15. Boomerang Kids are a product of parental coddling….and the public education system that rewards second-rate work and instill non-competivity, and teaches the inner workings of a government free ride.

    As long as these kids are out there….and their ranks are growing by leaps and bounds….My work ethic will always look good to an employer and I will always have a job.

    just look at whats becoming of the country…no different than the microcosm of home and school.

  16. I know what she means, but I am thinking of whether when that time comes I could kick my kids out into the street. I say I certainly hope not, but I would not buy or prepare their meals unless they chipped in and helped cook. I would uninstall my telephone for 1 cellphone (for me) instead, lock away my bathroom supplies, laundry soap, etc, and start forcing them to pay their own bills. That is, of course, if they were out of college and just refusing to grow-up.

  17. Well said Gypsynester,

    My kids are 22 and 24. I believe I have taught them to be “real adults” and hope they picked up some training as “good kids”

    I love to stand back and watch them discover the joys and trials of being on their own. They love it.

    Yeah that whole helicopter thing is so crippling for them and exhausting for the parent.

  18. Well, I guess I’m the first to submit a POSITIVE comment on empty nesters having a college grad move back in; he has been so helpful in preparing meals, assisting with grocery shopping, doing laundry,contributing to finances as much as will allow and yes, his room is chaotic (if he can find his stuff, that’s ok), and yes he does leave occasional messes after a snack or meal, but sometimes so do I. I haven’t been myself for some time now, with health issues, but have been so glad to have him around just to know someone’s here (he does have an internet job on the computer and can work whatever hours he chooses). His sense of humor and fun is just what I need; at times, if it’s not, I just get in my car and drive somewhere for awhile, or if tired or want to just be alone, go to my room for quiet and rest. Hope there may be others out there who might feel the same; none of us are perfect or ever going to be; I guess I’m just learning to feel more greatful for all my blessings; I will always have those blue days, aches and pains, people who will disappoint me or get on my nerves (even my son and wonderful husband), but thank God we CAN rise above all that and try to see the good and accept what we cannot change.

  19. If you don’t want Boomerang kids, you’d better start training them early. Besides, they’ll feel better about themselves.

  20. Is that for real? My oldest son lived with me for a short time while in college then with his father for a short time. However he held a job and took care of his stuff and gave me money. I can see help for a little while but not long term, I believe that is called enabling, and they will never be responsible for themselves. Are they going to help her when she gets older or sick or loses her home?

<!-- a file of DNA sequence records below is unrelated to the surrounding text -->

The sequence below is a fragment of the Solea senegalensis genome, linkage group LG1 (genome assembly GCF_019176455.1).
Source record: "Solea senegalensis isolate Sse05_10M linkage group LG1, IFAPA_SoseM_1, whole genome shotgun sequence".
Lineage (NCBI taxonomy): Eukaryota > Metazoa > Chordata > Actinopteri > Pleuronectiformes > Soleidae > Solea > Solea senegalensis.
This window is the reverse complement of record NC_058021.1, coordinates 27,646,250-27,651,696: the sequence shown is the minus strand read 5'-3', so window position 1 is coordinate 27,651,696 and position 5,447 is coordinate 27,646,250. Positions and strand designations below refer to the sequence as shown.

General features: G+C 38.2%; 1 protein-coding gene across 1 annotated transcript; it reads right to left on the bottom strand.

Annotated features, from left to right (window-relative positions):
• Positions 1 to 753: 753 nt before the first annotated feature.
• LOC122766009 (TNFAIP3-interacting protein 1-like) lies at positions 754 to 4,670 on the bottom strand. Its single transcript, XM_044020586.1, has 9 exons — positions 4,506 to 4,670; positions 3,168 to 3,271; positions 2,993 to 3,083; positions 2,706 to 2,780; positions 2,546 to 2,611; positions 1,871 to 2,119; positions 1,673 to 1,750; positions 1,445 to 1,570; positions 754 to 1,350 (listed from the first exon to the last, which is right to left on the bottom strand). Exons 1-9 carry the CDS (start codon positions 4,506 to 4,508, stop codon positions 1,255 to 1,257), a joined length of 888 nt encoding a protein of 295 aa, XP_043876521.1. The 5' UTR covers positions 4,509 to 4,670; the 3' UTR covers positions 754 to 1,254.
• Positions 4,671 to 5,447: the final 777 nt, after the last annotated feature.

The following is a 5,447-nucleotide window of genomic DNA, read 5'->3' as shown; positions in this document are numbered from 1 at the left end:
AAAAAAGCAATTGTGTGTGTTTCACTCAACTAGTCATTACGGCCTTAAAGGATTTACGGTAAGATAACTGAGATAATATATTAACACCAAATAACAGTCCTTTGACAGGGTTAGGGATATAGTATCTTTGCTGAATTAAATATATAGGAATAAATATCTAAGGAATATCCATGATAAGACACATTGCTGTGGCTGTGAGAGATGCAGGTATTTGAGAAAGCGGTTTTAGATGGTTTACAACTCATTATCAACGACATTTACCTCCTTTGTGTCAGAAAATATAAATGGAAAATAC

21. Right on Gypsynester! I agree whole heartedly! Too many young parents try to be their kids’ best friend. That’s always a mistake. Many of this generation’s offspring are spoiled brats who think the world owes them everything and are too lazy to work for what they want!

  22. I agree. It’s not only the “enabling” problem–these kids are being robbed of their adulthood. It’s hard out there, but it is for everyone. I am glad of the stuggles of my early adulthood–sure, it seemed awful at the time–but it shaped who I am now. I take pride in every accomplishment–should we take that away from our kids?

  23. So true!

    My husband is 26 and I am 23, we have a 16 month old son. Times are tough, my husband is unemployed, we live on a very small income for a family of three. But I would never ever imagine asking for a handout or expecting to be able to move in with my Dad or with DH’s parents. Yes, we have made mistakes and sometimes asked for a small loan to get a used vehicle or something like that. However, we have always paid it back as soon as we could.

    We have had to rely on food banks and sometimes been close to having services disconnected. But we are living. We have never went hungry, our son has everything he needs and a whole lot more then that too, and we have a roof over our heads. It’s tough, but I feel so much better about myself knowing that we are doing this on our own then I would if I was living with my in-laws and had more money.

  24. Amen! You are right on the mark!! I often stare in amazement at some of the people I know–even people who are related to me–who have this situation with their 40-somethings!!!! WHAAAATTT????!!!! People MY age who have NEVER had to pay ALL of their own bills in life?!! It astounds the mind!! Whether the reason is divorce, layoffs, childcare issues, substance abuse issues, etc.–I still do NOT get it!! To the adult-moochers: Where is the pride and dignity? How dare you?!! SHAME ON YOU!!! To the aging parents who are OBVIOUSLY co-dependent enablers: GET HELP NOW!! What person in their right mind would allow their grown-ass offspring to continue to live off of them all of their lives?!! It is absolutely mind-boggling!! I would NEVER allow myself to mooch off of MY parents like that, and I would NEVER allow my GROWN children to do it to me!! Yes, families love each other and are there for each other, but it isn’t suppose to be like THAT!! Oh, boo-hoo: life IS expensive! Ever think of how dear old mom and dad are handling the tough economy? Maybe THEY would be doing a LOT better if they could concentrate on THEIR golden years instead of throwing it all away on their lazy offspring!! I am completely on board with the “Sell the Nest” idea!! When the baby birds fly away, the mom and dad should, too! They should downsize and live where THEY want to live and how THEY want to live–just as the younger generation should be doing. I completely agree: if the lazy-good-for-nothing CAN’T come home to his or her old room because it is GONE–if mom and dad now live in a small condo on the beach–there is MUCH less chance of even THINKING of moving “back home”. That is EXACTLY what we plan to do–there will be no “coming home to grandma’s house” for the holidays either–I would much prefer if we all meet somewhere to celebrate the holidays together. Better yet–we could all gather at THEIR place because my tiny condo won’t hold everyone!! Great idea!!